Bristol Rovers 1-2 Sheffield United: Mark McGhee's tactical switch almost pays dividends
THE inclusion of midfielder Seanan Clucas for the first time in almost three months appeared to be the biggest surprise Mark McGhee sprang in a bid to cause what would have been an FA Cup upset – that was until the Bristol Rovers players took their positions before kick-off at the Memorial Stadium on Saturday.
Anybody who saw Matthew Lund, a midfielder by trade, standing next to skipper Garry Kenneth at the heart of defence could have been forgiven for thinking: "Is he standing in the right place?"
Yes, yes he was. McGhee had indeed decided to play the increasingly versatile youngster in a three-man central defensive unit as part of a tactical master-plan designed to congest the corridor between full-back and centre-half; an area where Sheffield United's livewire strike partnership of Nick Blackman and Chris Porter were likely to cause most havoc.
Justification for what may have looked a negative move on paper was offered during an opening period in which the plan seemed to work a treat.
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A fifth-minute goal from David Clarkson gave the manager's decision early credibility, while Lund appeared to excel in what is another unfamiliar position for him following his recent six-game spell as a stand-in right-back.
That Sam Walker, who was playing in goal for the first time since September 18 was not called on to make a save of any significance until first-half stoppage time suggested that McGhee had actually pulled off a bit of a masterstroke.
Had Derek Riordan or Fabian Broghammer converted opportunities to increase the advantage in the opening 45 minutes as Lee Brown, playing as an out-and-out attacking wing-back, made good progress down the wide open spaces of the flanks, the likelihood is that Rovers would this morning be contemplating further progress. The one-goal lead as the Rovers players trudged off at the break, however, was worryingly slender against a side, that, based on recent form, were bound to be a lot better than they were during an opening period in which it was difficult to determine which team was from the higher division.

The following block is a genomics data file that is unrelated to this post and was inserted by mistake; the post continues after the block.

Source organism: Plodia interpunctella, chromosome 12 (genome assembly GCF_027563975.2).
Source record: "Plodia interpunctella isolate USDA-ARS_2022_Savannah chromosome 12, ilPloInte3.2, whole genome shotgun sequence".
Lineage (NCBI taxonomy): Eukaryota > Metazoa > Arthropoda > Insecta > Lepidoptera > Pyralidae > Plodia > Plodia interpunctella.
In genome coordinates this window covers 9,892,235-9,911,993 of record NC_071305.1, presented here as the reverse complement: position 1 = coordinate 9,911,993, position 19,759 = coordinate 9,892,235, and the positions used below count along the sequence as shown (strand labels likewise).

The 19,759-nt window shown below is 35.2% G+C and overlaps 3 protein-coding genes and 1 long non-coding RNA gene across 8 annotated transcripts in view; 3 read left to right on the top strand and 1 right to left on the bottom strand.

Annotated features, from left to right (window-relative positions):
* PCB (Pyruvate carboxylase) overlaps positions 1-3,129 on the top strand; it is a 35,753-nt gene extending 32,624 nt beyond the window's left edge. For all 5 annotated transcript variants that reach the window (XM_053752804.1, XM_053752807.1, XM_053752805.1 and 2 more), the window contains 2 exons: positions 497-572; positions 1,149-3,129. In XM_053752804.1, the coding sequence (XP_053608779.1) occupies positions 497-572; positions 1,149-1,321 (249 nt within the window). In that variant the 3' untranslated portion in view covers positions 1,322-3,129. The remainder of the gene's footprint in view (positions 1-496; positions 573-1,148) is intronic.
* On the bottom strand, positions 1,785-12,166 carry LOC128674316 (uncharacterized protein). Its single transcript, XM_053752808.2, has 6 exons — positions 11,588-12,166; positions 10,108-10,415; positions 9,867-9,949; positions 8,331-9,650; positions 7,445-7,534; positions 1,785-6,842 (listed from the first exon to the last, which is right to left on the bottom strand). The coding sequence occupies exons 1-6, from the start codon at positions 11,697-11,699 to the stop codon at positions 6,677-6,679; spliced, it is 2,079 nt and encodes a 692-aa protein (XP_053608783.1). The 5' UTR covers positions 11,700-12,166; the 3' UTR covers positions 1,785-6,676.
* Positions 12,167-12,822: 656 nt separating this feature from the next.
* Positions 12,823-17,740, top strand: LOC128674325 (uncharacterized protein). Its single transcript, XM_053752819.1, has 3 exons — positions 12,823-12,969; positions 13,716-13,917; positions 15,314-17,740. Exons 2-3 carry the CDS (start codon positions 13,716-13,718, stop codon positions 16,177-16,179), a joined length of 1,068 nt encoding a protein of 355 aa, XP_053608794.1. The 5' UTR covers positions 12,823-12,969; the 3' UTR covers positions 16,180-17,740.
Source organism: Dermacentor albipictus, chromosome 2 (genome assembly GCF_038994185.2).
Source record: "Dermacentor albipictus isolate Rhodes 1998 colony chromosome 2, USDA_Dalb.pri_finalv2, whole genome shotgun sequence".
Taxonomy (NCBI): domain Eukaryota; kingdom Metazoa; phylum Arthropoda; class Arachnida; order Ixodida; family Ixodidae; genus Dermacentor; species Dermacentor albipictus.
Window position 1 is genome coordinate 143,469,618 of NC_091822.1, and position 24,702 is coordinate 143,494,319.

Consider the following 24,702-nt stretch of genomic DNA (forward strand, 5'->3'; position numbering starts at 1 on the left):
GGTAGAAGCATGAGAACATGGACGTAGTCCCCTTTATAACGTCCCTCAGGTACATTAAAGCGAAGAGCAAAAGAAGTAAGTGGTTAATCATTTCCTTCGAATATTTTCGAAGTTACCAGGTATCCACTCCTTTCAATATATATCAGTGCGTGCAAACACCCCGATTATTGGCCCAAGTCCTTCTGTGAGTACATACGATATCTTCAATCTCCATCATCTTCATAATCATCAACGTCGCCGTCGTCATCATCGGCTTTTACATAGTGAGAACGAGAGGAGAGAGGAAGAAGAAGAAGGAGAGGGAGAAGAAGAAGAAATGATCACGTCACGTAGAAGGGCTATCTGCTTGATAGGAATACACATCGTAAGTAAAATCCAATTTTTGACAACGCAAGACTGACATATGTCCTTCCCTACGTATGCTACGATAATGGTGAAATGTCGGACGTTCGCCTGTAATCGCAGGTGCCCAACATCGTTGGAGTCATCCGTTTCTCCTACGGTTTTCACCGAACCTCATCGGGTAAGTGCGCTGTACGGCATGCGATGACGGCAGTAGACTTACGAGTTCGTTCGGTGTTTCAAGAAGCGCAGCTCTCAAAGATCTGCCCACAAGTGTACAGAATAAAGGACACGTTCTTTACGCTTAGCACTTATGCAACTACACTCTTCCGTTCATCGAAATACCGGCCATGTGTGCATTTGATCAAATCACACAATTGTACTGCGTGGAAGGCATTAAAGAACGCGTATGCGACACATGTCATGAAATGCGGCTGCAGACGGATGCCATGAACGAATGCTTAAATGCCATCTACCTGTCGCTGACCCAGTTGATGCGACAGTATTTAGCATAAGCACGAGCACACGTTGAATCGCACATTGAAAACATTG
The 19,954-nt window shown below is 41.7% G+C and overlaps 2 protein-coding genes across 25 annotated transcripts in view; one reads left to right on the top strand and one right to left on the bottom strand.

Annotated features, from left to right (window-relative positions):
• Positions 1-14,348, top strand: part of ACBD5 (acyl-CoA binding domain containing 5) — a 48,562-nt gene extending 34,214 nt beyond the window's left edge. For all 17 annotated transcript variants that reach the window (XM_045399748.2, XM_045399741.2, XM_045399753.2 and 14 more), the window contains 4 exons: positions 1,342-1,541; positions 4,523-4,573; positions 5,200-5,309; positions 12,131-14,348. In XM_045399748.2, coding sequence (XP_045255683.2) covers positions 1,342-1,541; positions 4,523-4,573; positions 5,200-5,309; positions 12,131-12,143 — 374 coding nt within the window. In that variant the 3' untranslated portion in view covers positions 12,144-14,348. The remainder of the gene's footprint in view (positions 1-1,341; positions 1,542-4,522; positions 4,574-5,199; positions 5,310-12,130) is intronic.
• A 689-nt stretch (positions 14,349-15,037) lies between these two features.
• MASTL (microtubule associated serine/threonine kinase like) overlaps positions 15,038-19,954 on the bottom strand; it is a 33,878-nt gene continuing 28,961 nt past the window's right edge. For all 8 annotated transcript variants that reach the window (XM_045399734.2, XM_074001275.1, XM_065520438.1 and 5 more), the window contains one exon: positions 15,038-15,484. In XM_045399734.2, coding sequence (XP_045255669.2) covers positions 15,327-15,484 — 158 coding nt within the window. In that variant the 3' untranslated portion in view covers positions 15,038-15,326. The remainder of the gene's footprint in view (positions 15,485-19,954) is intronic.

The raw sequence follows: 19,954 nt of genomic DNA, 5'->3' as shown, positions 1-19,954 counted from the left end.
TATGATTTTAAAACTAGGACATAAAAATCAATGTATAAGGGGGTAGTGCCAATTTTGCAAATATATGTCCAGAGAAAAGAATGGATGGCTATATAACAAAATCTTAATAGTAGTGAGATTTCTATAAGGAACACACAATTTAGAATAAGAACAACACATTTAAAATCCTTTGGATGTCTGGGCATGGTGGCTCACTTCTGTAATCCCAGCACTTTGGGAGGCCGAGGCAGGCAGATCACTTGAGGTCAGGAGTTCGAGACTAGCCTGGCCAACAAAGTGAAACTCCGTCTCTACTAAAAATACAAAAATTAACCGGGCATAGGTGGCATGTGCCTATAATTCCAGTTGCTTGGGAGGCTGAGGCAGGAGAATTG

And so it proved. Returning to the pitch still nursing an obvious flea in their ears from their manager, Danny Wilson, Sheffield United swiftly began the fight back.
Just eight minutes of the second-half had elapsed before Blackman plundered an equaliser in spectacular fashion by almost breaking the net when sent sprinting through on goal – and this is where the plan to stifle Sheffield United started to fall down. Rovers, it seemed, were unable to rid themselves of the defensive mindset that had proved to be so successful in the previous 53 minutes.
Nine minutes later it became clear that the trade-off of limiting attacking options in favour of packing out defence and midfield would prove costly when Rovers switched off at a short corner from which Porter converted the winning goal from close range – even though McGhee was critical of referee Fred Graham for failing to spot a foul on Garry Kenneth as the ball was swung over the back post.
Rovers now needed a goal, but Tom Eaves, who did well to hold the ball up front on his own during the opening 45 minutes, was cutting an increasingly isolated figure as tired legs began to limit the support coming from midfield.
McGhee's decision to replace him in the 75th minute was met with derision from the stands – but a failure to get hold of the ball on two occasions prior to the end of his afternoon's work suggested he was out on his feet and that the move was probably the correct one.
The manager stated afterwards that his preferred option is to play two strikers up front and hinted that playing Riordan on the left-hand side, where his obvious talents are probably not best served, would be temporary. The Scotland international was moved up front for the final 15 minutes as McGhee reverted to a flat back four in what turned out to be an ultimately unsuccessful attempt to claim an equaliser.
Riordan will probably start their alongside Eaves when Rovers continue their bid to kick-start their league campaign against Southend United at the Memorial Stadium tomorrow night.
Playing with one up front in front of your own fans against a side from a higher division that has yet to taste a league defeat is one thing, utilising one striker at home for a routine league game is another – particularly when you need to persuade people to come through the turnstiles.
A crowd of less than 5,000 on Saturday – 700 of those from Sheffield – will be a worry to those who control the purse strings.
McGhee, however, remains positive. An impressive first-half performance littered with decent individual displays from the likes of Lund, Clarkson and Eaves in particular offers some encouragement – as does the imminent return of key players from injury and suspension.
Hopes of FA Cup glory are over for another year. All that remains is hope that Rovers will turn their league season around.